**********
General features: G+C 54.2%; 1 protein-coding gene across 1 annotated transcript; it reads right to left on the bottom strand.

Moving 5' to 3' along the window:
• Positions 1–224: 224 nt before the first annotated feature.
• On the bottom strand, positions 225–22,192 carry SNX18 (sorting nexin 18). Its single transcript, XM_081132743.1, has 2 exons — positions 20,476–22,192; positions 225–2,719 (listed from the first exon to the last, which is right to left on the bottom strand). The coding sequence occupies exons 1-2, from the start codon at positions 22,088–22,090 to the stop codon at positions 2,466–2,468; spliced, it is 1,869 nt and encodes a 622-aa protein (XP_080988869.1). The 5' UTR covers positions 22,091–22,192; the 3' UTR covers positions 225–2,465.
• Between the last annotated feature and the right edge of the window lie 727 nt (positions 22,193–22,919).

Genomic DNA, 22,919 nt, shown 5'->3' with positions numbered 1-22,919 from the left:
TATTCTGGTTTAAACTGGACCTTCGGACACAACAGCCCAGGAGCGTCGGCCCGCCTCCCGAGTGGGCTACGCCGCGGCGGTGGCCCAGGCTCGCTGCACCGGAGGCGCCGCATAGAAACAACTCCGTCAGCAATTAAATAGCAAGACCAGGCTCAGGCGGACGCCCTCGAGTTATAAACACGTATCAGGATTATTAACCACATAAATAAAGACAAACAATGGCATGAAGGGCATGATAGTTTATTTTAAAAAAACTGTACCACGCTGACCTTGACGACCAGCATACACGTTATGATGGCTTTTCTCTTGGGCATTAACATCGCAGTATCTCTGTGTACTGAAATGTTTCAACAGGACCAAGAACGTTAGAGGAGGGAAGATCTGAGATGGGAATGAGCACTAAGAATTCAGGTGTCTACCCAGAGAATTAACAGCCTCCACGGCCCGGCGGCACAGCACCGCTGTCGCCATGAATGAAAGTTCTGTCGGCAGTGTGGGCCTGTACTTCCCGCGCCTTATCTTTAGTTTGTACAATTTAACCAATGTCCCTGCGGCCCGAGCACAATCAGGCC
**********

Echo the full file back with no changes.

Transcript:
General features: G+C 54.2%; 1 protein-coding gene across 1 annotated transcript; it reads right to left on the bottom strand.

Moving 5' to 3' along the window:
• Positions 1–224: 224 nt before the first annotated feature.
• On the bottom strand, positions 225–22,192 carry SNX18 (sorting nexin 18). Its single transcript, XM_081132743.1, has 2 exons — positions 20,476–22,192; positions 225–2,719 (listed from the first exon to the last, which is right to left on the bottom strand). The coding sequence occupies exons 1-2, from the start codon at positions 22,088–22,090 to the stop codon at positions 2,466–2,468; spliced, it is 1,869 nt and encodes a 622-aa protein (XP_080988869.1). The 5' UTR covers positions 22,091–22,192; the 3' UTR covers positions 225–2,465.
• Between the last annotated feature and the right edge of the window lie 727 nt (positions 22,193–22,919).

Genomic DNA, 22,919 nt, shown 5'->3' with positions numbered 1-22,919 from the left:
TATTCTGGTTTAAACTGGACCTTCGGACACAACAGCCCAGGAGCGTCGGCCCGCCTCCCGAGTGGGCTACGCCGCGGCGGTGGCCCAGGCTCGCTGCACCGGAGGCGCCGCATAGAAACAACTCCGTCAGCAATTAAATAGCAAGACCAGGCTCAGGCGGACGCCCTCGAGTTATAAACACGTATCAGGATTATTAACCACATAAATAAAGACAAACAATGGCATGAAGGGCATGATAGTTTATTTTAAAAAAACTGTACCACGCTGACCTTGACGACCAGCATACACGTTATGATGGCTTTTCTCTTGGGCATTAACATCGCAGTATCTCTGTGTACTGAAATGTTTCAACAGGACCAAGAACGTTAGAGGAGGGAAGATCTGAGATGGGAATGAGCACTAAGAATTCAGGTGTCTACCCAGAGAATTAACAGCCTCCACGGCCCGGCGGCACAGCACCGCTGTCGCCATGAATGAAAGTTCTGTCGGCAGTGTGGGCCTGTACTTCCCGCGCCTTATCTTTAGTTTGTACAATTTAACCAATGTCCCTGCGGCCCGAGCACAATCAGGCC